Sunday, August 29, 2010

Cake Pops

I'm all about grabbing the moment. Today was one of those opportunities meant to be jumped on. I felt uncommonly energetic this morning. I didn't sleep especially long last night. I got up in the morning fully expecting to be back in bed in a couple of hours. But I continued to feel wide awake! That doesn't usually happen. So, given that I was feeling so perky and there are so many things I've been wanting to do, I phoned Alexa. She and I have been wanting to get together for a baking date for a very long time and, as luck would have it, she was available on this last day before she starts grade 9!

I picked her up, we buzzed through Michael's for a few supplies, and then to my place where we made cake pops! Neither of us had ever made them before but I had been admiring the work of Bakerella. You can see all kinds of amazing cake pops on her blog. She's recently published a book about them, too (available at amazon). So, with her instructions and examples as our guide we set about making them.

Making the pops themselves is silly easy! Decorating them with finesse is a whole 'nother story! Still, after making them this one time, we learned a lot about what we would do differently next time. We learned some tricks that we'd incorporate. If the edible pens we bought at Michael's had worked better, it would have made a big difference. We had planned on making "happy face pops" and if the pens had worked, they would have been just like the picture. But since the pens didn't work, we free-styled, which was both fun and/or pretty!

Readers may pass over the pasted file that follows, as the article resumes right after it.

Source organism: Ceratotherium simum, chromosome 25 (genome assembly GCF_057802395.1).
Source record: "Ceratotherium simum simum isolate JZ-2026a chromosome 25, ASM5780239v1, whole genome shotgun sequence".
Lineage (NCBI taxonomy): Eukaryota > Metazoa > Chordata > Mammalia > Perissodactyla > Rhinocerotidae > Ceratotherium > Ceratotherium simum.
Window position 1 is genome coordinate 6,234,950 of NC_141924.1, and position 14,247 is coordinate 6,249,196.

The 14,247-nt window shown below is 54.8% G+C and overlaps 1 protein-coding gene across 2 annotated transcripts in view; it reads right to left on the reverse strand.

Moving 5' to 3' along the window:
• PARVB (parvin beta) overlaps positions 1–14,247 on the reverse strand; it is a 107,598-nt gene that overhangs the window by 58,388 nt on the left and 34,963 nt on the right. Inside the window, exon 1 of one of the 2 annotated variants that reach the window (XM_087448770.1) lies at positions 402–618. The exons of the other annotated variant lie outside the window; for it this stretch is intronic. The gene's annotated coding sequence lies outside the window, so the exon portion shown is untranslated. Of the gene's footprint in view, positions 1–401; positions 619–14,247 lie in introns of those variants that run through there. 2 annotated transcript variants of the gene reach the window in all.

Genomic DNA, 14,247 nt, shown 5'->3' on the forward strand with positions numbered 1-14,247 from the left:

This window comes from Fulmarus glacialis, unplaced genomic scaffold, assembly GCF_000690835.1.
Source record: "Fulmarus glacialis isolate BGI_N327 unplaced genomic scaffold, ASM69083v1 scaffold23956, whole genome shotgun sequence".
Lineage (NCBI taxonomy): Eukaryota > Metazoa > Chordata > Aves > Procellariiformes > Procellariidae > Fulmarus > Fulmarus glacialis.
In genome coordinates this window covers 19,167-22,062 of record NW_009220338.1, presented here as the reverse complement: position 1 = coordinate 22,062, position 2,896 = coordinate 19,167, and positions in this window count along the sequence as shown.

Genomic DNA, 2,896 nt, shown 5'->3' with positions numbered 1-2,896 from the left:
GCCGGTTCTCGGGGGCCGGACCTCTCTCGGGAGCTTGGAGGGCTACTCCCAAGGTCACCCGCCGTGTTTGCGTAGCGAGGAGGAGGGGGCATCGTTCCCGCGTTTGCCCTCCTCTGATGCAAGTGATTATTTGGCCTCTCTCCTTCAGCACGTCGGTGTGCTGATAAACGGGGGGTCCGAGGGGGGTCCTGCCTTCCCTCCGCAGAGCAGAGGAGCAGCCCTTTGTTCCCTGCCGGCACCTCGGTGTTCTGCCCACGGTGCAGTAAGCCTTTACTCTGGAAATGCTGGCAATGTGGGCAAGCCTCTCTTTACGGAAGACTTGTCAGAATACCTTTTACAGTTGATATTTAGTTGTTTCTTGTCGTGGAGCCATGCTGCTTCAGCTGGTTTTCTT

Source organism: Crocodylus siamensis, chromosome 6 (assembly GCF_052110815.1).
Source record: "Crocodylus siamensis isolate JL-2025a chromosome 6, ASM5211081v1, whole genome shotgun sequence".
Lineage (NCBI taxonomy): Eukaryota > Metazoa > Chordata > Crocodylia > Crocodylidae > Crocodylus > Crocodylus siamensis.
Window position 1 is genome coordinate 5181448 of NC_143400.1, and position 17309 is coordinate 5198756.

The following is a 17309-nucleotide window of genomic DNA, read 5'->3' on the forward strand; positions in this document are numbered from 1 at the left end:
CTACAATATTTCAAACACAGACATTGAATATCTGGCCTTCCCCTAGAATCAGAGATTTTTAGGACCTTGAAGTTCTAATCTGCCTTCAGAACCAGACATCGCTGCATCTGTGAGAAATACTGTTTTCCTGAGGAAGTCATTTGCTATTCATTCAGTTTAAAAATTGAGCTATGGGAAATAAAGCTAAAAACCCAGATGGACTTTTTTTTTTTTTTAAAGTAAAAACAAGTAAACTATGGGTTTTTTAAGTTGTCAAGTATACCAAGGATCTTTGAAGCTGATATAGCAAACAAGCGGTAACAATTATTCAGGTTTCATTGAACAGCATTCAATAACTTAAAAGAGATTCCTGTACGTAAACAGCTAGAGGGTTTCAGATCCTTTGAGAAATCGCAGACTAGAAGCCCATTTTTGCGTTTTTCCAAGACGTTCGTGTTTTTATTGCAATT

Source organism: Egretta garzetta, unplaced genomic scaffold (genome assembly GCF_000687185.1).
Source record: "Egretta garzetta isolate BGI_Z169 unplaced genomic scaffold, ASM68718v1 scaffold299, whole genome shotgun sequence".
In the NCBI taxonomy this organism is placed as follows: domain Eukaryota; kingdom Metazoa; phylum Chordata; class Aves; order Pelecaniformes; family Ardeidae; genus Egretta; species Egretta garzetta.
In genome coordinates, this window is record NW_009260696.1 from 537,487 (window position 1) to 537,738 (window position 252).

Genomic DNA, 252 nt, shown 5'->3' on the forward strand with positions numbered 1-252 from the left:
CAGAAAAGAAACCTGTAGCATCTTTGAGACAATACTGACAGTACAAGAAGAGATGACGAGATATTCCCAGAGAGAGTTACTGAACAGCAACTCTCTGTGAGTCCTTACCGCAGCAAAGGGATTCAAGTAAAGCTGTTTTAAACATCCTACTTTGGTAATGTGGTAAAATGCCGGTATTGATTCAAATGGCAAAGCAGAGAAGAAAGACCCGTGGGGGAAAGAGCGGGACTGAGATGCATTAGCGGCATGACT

Here's how easy it is to make the basic pop:
  1. Make a cake mix - any kind you want. Doesn't matter.  We used chocolate because it's what I had on hand. Let it cool.
  2. Crumble up the cake in a big bowl and stir in most of a container of whatever kind of pre-made icing you want. We used Betty Crocker's cream cheese frosting.
  3. Shape the cake dough into balls and place them on some waxed paper on a cookie sheet. 
  4. Melt a few rounds of candy coating (we bought packages at Michael's in the baking aisle) and dip a lollipop stick (we bought those at Michael's, too) into the candy coating and then almost half way into a ball.
  5. When all the balls have sticks, put them in the freezer for about half an hour or until the balls are firm.
That's your basic cake pop.  After that, you melt candy coating, dip the cake balls in it.  The coating hardens really quickly and then you decorate. This part requires a little more finesse and the right supplies but once you have that part figured out, I'll bet any one of us could turn out amazing results.

The cake pop 2nd from the left is Alexa's cake pop portrait of me!

After we finished decorating them, we put a little cellophane bag over each and tied a bow with some pretty baker's twine.

Once the candy coating has hardened, which is very quick, the little cake pops are amazingly durable!

Check out Bakerella's blog to see the many examples of pops that other people have made and submitted to her. She calls that section of her blog, "pop stars". Cute. You're going to want to make some.



  1. We are FAMOUS!!! Our creations are on your blog. We are like Buddy from Cake Boss. I had such a great time making cake pops with you today. They look so pretty! (depending if it is my evil cookie monster or my punk rocker pop)and... they taste even better! My whole family LOVED them. We are even going to make them for my birthday party. Love your mini baker Alexa

  2. I'm so glad you enjoyed trying a new baking experiment with me, Alexa. I had a blast! It's so much more fun to cook with someone.

    You know, if we'd had a working black edible marker, our happy face pops would have looked just like the ones in the picture. We must find good edible markers! Start asking around. We might have to order online.


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